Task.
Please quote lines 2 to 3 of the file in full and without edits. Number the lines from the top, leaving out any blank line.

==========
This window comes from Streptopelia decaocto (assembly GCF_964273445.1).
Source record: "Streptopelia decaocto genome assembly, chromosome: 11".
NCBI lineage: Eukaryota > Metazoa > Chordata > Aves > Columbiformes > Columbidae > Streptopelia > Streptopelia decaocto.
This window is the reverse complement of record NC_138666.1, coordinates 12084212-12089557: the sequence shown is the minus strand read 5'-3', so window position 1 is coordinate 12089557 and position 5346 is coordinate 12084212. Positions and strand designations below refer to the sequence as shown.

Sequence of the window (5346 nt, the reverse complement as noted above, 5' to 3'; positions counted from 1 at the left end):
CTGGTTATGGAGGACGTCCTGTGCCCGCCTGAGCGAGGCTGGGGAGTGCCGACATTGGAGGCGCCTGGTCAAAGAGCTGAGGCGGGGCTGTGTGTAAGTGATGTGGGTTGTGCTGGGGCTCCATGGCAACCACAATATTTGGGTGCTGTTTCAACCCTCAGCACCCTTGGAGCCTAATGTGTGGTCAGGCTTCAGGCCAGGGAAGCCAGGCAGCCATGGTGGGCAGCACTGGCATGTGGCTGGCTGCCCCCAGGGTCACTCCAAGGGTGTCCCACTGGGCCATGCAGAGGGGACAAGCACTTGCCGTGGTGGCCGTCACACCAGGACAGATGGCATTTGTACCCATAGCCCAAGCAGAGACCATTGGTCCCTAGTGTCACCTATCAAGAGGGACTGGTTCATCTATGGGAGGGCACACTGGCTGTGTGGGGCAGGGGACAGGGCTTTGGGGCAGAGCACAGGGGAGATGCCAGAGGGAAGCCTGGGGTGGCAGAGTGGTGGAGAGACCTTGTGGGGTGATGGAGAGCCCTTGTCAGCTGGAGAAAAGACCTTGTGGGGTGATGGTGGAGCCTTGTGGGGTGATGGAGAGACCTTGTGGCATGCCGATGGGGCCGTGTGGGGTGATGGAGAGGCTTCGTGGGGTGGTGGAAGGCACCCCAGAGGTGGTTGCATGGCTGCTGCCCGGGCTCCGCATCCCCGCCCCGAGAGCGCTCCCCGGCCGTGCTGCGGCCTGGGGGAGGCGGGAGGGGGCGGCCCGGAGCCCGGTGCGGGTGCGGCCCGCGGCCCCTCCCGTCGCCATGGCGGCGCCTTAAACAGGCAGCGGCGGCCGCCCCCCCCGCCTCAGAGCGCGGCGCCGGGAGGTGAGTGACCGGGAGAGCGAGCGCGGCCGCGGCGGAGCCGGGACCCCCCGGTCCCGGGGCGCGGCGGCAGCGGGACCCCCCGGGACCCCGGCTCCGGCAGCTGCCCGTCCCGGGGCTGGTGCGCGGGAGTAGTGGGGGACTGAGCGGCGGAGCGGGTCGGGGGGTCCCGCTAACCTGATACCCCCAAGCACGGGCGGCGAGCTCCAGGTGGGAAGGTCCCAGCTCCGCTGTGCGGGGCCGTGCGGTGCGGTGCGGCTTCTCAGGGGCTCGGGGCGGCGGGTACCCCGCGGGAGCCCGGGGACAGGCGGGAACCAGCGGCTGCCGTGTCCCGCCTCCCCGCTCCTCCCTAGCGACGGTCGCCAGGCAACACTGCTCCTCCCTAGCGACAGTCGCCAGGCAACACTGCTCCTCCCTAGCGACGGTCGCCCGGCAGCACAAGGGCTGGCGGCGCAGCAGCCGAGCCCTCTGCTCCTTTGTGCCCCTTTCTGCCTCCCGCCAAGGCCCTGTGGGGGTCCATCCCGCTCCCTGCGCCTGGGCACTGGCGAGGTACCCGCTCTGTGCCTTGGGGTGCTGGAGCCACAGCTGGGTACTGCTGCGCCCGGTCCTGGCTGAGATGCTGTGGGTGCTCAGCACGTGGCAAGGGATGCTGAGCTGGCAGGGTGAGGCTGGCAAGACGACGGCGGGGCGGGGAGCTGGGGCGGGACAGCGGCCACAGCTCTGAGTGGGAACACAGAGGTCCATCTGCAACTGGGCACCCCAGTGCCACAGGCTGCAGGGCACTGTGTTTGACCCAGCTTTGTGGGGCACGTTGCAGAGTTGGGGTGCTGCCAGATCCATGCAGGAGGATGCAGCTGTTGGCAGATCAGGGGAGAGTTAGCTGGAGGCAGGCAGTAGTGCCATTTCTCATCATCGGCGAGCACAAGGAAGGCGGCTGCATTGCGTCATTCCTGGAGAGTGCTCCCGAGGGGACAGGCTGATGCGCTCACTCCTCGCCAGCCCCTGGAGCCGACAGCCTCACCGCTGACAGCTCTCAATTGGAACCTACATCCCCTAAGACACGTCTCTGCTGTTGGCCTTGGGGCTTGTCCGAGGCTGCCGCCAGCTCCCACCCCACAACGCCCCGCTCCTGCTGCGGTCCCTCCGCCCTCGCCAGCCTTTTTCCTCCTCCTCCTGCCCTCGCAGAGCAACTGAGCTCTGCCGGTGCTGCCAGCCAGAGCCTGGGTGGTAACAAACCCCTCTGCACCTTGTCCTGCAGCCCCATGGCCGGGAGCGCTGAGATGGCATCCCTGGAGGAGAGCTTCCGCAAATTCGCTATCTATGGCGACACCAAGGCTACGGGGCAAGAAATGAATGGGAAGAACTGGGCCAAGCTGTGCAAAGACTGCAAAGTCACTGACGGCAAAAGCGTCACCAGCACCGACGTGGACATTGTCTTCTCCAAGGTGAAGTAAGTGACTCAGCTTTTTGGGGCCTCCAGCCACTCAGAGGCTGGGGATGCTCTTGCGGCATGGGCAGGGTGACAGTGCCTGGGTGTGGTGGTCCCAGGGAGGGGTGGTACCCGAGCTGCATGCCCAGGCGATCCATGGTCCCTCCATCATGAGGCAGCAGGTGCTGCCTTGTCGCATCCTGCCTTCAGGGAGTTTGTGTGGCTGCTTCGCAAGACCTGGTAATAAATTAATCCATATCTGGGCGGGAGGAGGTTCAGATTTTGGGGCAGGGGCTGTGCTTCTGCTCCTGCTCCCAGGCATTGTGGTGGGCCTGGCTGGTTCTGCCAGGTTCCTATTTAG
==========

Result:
Source record: "Streptopelia decaocto genome assembly, chromosome: 11".
NCBI lineage: Eukaryota > Metazoa > Chordata > Aves > Columbiformes > Columbidae > Streptopelia > Streptopelia decaocto.